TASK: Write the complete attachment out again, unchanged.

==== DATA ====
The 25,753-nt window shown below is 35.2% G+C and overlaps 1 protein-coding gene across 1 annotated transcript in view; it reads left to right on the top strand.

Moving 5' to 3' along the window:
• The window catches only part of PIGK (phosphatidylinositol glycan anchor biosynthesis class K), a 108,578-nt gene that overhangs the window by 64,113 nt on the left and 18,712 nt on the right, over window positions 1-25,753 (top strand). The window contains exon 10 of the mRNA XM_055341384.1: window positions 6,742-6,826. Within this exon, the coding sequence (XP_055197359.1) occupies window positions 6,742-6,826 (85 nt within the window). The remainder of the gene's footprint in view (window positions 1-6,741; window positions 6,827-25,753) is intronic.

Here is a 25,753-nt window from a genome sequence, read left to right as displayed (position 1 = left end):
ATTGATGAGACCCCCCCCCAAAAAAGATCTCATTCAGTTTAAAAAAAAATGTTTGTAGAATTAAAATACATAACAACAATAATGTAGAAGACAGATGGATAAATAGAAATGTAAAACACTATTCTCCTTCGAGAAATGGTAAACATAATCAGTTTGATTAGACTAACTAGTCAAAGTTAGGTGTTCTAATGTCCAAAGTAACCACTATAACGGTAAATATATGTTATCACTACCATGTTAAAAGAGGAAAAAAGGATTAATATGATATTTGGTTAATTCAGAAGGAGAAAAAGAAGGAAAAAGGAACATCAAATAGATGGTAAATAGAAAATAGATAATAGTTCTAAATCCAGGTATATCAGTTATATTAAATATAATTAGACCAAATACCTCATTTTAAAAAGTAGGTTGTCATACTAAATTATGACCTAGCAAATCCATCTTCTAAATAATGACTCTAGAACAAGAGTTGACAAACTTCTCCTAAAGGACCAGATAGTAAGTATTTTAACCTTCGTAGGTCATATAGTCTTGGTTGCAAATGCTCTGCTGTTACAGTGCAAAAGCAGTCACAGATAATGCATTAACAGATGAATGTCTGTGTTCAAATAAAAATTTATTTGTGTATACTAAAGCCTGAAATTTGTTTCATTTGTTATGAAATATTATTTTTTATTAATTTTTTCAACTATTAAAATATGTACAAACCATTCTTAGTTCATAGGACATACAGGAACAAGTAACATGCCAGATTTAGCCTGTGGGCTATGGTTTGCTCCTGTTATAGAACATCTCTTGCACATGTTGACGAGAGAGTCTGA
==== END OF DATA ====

The 25,753-nt window shown below is 35.2% G+C and overlaps 1 protein-coding gene across 1 annotated transcript in view; it reads left to right on the top strand.

Moving 5' to 3' along the window:
• The window catches only part of PIGK (phosphatidylinositol glycan anchor biosynthesis class K), a 108,578-nt gene that overhangs the window by 64,113 nt on the left and 18,712 nt on the right, over window positions 1-25,753 (top strand). The window contains exon 10 of the mRNA XM_055341384.1: window positions 6,742-6,826. Within this exon, the coding sequence (XP_055197359.1) occupies window positions 6,742-6,826 (85 nt within the window). The remainder of the gene's footprint in view (window positions 1-6,741; window positions 6,827-25,753) is intronic.

Here is a 25,753-nt window from a genome sequence, read left to right as displayed (position 1 = left end):
ATTGATGAGACCCCCCCCCAAAAAAGATCTCATTCAGTTTAAAAAAAAATGTTTGTAGAATTAAAATACATAACAACAATAATGTAGAAGACAGATGGATAAATAGAAATGTAAAACACTATTCTCCTTCGAGAAATGGTAAACATAATCAGTTTGATTAGACTAACTAGTCAAAGTTAGGTGTTCTAATGTCCAAAGTAACCACTATAACGGTAAATATATGTTATCACTACCATGTTAAAAGAGGAAAAAAGGATTAATATGATATTTGGTTAATTCAGAAGGAGAAAAAGAAGGAAAAAGGAACATCAAATAGATGGTAAATAGAAAATAGATAATAGTTCTAAATCCAGGTATATCAGTTATATTAAATATAATTAGACCAAATACCTCATTTTAAAAAGTAGGTTGTCATACTAAATTATGACCTAGCAAATCCATCTTCTAAATAATGACTCTAGAACAAGAGTTGACAAACTTCTCCTAAAGGACCAGATAGTAAGTATTTTAACCTTCGTAGGTCATATAGTCTTGGTTGCAAATGCTCTGCTGTTACAGTGCAAAAGCAGTCACAGATAATGCATTAACAGATGAATGTCTGTGTTCAAATAAAAATTTATTTGTGTATACTAAAGCCTGAAATTTGTTTCATTTGTTATGAAATATTATTTTTTATTAATTTTTTCAACTATTAAAATATGTACAAACCATTCTTAGTTCATAGGACATACAGGAACAAGTAACATGCCAGATTTAGCCTGTGGGCTATGGTTTGCTCCTGTTATAGAACATCTCTTGCACATGTTGACGAGAGAGTCTGA